Autumn. It speaks of color, light, and shadow. It is vibrant and crisp; and makes me think of cozy nesting and cups of hot tea. A walk down Cabin Woods Lane can be casual and slow. Footprints, feathers, and arrowheads can be found in the tire ruts. The tamarack trees are a special feast to the eye as they dot the forest with bold, yellow color! Seeds and burrs catch on socks and pant legs when on woodland walks. The dying, drying foliage opens up the meadow and forest carpet so that tiny details can be observed: mushrooms, pebbles, twigs, fallen berries, and prints in the dirt. Each season creates interesting things to observe. Whereas spring speaks of anticipation and hope, autumn is a time for closing down, saying good-bye, and enjoying each moment because you know that soon winter will arrive and the colors will be traded for brown and white. Seasons. Time. And beauty.
This smiling pumpkin scarecrow greeted me recently in a coffee shop. Just look at that smile! I dare you to really take a good look at it and keep from smiling back! There's something so inviting and friendly about pumpkins. Maybe it's because they are such a cheerful color and they are such fun to carve smiles into! Pumpkin season is also a season for kids! I've been hearing reports from friends who are taking their children to pumpkin patches and from others who are busy baking pumpkin bread. Others are dreaming of pumpkin pies and are eagerly awaiting Thanksgiving! Pumpkin orange surely does seem to be the color of the season! Speaking of pumpkins, are there some little punkins in your life who might enjoy some pumpkin activities? Becky, who blogs at This Reading Mama is sharing a packet of pumpkin themed printables. They are free and will keep youngsters you may know busy for hours. I thought I'd pass along the word. Click PUMPKIN here.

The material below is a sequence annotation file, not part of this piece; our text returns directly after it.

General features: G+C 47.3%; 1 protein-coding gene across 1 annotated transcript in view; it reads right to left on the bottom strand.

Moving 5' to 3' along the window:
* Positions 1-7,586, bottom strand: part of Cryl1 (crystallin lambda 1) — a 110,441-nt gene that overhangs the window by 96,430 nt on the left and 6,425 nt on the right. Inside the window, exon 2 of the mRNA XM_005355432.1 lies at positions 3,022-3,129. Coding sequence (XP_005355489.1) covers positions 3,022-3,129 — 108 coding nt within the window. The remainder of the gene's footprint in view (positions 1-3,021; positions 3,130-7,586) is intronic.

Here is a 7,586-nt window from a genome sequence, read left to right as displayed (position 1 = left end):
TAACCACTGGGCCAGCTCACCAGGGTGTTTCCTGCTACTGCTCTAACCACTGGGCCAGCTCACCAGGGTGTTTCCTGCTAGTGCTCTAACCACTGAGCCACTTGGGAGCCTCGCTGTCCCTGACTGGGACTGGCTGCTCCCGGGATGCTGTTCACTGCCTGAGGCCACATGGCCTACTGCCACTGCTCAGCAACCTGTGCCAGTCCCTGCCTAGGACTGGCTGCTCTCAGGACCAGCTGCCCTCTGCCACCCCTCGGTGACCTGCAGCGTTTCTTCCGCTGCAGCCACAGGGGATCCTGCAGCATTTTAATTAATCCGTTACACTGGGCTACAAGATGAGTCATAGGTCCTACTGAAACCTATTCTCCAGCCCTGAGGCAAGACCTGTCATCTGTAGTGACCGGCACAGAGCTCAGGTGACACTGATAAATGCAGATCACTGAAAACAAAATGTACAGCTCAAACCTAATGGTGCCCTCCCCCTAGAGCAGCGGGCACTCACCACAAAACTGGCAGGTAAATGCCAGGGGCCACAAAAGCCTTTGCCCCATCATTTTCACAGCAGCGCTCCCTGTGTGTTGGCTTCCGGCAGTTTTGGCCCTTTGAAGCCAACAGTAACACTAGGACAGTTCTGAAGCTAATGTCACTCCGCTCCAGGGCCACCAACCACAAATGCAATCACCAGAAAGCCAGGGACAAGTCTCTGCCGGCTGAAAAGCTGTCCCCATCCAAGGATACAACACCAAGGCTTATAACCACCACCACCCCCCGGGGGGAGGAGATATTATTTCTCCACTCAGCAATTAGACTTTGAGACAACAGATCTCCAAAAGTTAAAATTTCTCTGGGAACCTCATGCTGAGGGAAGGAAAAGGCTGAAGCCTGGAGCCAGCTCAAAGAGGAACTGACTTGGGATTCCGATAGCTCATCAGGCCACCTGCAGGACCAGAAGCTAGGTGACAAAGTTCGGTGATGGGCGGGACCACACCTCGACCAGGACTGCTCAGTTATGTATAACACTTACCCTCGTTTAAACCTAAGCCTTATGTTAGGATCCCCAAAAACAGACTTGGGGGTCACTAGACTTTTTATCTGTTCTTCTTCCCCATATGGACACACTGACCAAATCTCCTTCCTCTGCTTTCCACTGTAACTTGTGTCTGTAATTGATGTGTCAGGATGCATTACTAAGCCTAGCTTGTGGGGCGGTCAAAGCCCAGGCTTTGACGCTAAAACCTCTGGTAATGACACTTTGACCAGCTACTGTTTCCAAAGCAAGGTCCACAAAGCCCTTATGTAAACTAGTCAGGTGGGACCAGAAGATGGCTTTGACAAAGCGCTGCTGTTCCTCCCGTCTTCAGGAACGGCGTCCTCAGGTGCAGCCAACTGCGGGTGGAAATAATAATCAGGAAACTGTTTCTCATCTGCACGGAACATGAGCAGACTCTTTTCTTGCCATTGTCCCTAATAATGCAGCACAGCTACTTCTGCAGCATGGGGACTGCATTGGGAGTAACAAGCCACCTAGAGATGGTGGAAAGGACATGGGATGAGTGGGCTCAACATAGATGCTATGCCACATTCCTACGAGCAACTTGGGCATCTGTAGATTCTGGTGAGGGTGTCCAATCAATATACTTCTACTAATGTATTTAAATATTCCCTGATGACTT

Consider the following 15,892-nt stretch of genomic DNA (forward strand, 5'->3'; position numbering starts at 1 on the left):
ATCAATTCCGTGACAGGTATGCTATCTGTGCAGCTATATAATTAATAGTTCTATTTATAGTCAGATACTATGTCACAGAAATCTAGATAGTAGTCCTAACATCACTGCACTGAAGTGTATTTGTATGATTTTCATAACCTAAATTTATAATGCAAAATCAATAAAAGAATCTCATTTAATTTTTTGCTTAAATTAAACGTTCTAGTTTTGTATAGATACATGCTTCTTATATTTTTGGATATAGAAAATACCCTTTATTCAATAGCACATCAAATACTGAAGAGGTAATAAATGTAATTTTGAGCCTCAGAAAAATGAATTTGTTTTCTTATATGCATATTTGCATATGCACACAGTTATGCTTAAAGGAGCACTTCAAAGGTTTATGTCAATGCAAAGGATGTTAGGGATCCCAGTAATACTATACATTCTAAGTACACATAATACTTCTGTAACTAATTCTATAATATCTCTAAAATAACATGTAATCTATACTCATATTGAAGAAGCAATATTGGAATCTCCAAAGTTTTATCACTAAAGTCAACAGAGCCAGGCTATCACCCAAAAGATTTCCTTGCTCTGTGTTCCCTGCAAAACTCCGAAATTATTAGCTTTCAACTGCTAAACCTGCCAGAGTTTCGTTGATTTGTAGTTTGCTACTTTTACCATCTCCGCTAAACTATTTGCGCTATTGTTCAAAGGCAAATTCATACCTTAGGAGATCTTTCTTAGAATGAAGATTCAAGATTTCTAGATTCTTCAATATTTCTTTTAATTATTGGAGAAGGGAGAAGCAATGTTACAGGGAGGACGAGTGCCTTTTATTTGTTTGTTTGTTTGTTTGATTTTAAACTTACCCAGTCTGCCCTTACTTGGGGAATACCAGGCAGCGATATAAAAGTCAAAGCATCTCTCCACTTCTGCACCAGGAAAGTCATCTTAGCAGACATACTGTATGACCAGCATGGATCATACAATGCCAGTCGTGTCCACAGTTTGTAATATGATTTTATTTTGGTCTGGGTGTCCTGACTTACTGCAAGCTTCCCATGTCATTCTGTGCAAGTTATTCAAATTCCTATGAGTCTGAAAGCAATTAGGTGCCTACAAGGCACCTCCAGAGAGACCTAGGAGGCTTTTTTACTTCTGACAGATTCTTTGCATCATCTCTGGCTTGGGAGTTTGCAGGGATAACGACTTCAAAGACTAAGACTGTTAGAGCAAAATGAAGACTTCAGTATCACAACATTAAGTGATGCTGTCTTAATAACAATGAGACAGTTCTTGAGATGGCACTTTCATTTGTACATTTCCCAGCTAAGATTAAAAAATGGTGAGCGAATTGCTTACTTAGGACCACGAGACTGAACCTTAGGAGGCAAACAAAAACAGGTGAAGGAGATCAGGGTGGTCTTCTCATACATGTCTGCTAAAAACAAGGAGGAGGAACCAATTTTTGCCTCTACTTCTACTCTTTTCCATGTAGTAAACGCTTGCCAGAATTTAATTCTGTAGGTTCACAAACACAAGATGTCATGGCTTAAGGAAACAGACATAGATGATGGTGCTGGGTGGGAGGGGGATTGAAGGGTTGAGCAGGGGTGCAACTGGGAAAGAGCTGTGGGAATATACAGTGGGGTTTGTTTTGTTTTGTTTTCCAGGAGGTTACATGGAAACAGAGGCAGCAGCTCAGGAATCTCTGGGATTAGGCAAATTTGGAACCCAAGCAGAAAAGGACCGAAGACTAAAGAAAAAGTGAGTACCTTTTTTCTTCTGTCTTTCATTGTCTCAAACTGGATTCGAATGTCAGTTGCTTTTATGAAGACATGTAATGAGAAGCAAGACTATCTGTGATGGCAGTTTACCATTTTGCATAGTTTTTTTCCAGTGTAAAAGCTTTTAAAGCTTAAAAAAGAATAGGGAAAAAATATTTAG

The autumn crocus continue to grow in a garden jumble, years after the gardener who planted them has passed away. Without her care they mix with leaves and overgrown foliage. Their pretty purple faces radiate beauty in the chaos. While searching for information about these pretty blossoms I discover that autumn crocus are very toxic but that some herbalists use it with care for the treatment of certain illnesses. Poets of old knew this too, and described a lovely venomous meadow on an autumn day. Autumn Crocuses (Les colchiques) The meadow is venomous but lovely in autumn The cows graze there and are slowly poisoned The colchicum colour of shadow and lilac Flowers there your eyes resemble that flower Violet shades like their shadow that autumn And slowly your eyes empoison my life. The children arrive from school, what a fracas, Dressed in smocks and playing harmonicas They gather the crocuses that are like mothers Daughters of their daughters your eyelids' colour That beat as the flowers beat in the wild breeze. The herdsman sings and sings quite softly While slowly mooing, the cows abandon Forever this wide field flowered by autumn.
O hushed October morning mild, Thy leaves have ripened to the fall; Tomorrow’s wind, if it be wild, Should waste them all. The crows above the forest call; Tomorrow they may form and go. O hushed October morning mild, Begin the hours of this day slow. Make the day seem to us less brief. Hearts not averse to being beguiled, Beguile us in the way you know. Release one leaf at break of day; At noon release another leaf; One from our trees, one far away. Retard the sun with gentle mist; Enchant the land with amethyst. Slow, slow! For the grapes’ sake, if they were all, Whose leaves already are burnt with frost, Whose clustered fruit must else be lost— For the grapes’ sake along the wall. by Robert Frost